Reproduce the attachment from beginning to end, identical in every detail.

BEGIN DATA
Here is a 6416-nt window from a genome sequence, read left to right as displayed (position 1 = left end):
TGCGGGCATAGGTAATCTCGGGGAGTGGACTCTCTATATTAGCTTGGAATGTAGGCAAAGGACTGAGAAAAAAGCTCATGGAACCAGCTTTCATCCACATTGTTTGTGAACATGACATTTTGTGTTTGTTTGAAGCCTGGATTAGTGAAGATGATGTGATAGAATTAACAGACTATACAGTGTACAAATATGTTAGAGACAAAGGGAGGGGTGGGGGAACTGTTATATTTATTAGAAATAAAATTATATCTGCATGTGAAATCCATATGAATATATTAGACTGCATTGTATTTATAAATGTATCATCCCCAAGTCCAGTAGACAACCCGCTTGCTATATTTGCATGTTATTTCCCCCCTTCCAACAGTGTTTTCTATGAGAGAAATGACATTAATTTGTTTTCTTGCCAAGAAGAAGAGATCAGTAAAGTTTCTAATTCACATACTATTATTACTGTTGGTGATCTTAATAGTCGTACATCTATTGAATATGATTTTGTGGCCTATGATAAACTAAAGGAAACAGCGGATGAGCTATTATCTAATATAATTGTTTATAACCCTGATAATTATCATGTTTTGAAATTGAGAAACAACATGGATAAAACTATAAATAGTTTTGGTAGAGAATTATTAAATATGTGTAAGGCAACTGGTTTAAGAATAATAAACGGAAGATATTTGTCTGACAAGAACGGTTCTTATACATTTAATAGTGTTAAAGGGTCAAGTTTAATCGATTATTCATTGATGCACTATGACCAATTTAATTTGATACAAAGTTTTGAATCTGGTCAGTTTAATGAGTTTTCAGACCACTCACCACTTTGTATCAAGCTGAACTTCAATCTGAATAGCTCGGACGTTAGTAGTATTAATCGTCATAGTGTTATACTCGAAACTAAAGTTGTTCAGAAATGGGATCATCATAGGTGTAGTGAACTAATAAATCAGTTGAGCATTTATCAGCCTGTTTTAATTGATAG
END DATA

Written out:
Here is a 6416-nt window from a genome sequence, read left to right as displayed (position 1 = left end):
TGCGGGCATAGGTAATCTCGGGGAGTGGACTCTCTATATTAGCTTGGAATGTAGGCAAAGGACTGAGAAAAAAGCTCATGGAACCAGCTTTCATCCACATTGTTTGTGAACATGACATTTTGTGTTTGTTTGAAGCCTGGATTAGTGAAGATGATGTGATAGAATTAACAGACTATACAGTGTACAAATATGTTAGAGACAAAGGGAGGGGTGGGGGAACTGTTATATTTATTAGAAATAAAATTATATCTGCATGTGAAATCCATATGAATATATTAGACTGCATTGTATTTATAAATGTATCATCCCCAAGTCCAGTAGACAACCCGCTTGCTATATTTGCATGTTATTTCCCCCCTTCCAACAGTGTTTTCTATGAGAGAAATGACATTAATTTGTTTTCTTGCCAAGAAGAAGAGATCAGTAAAGTTTCTAATTCACATACTATTATTACTGTTGGTGATCTTAATAGTCGTACATCTATTGAATATGATTTTGTGGCCTATGATAAACTAAAGGAAACAGCGGATGAGCTATTATCTAATATAATTGTTTATAACCCTGATAATTATCATGTTTTGAAATTGAGAAACAACATGGATAAAACTATAAATAGTTTTGGTAGAGAATTATTAAATATGTGTAAGGCAACTGGTTTAAGAATAATAAACGGAAGATATTTGTCTGACAAGAACGGTTCTTATACATTTAATAGTGTTAAAGGGTCAAGTTTAATCGATTATTCATTGATGCACTATGACCAATTTAATTTGATACAAAGTTTTGAATCTGGTCAGTTTAATGAGTTTTCAGACCACTCACCACTTTGTATCAAGCTGAACTTCAATCTGAATAGCTCGGACGTTAGTAGTATTAATCGTCATAGTGTTATACTCGAAACTAAAGTTGTTCAGAAATGGGATCATCATAGGTGTAGTGAACTAATAAATCAGTTGAGCATTTATCAGCCTGTTTTAATTGATAG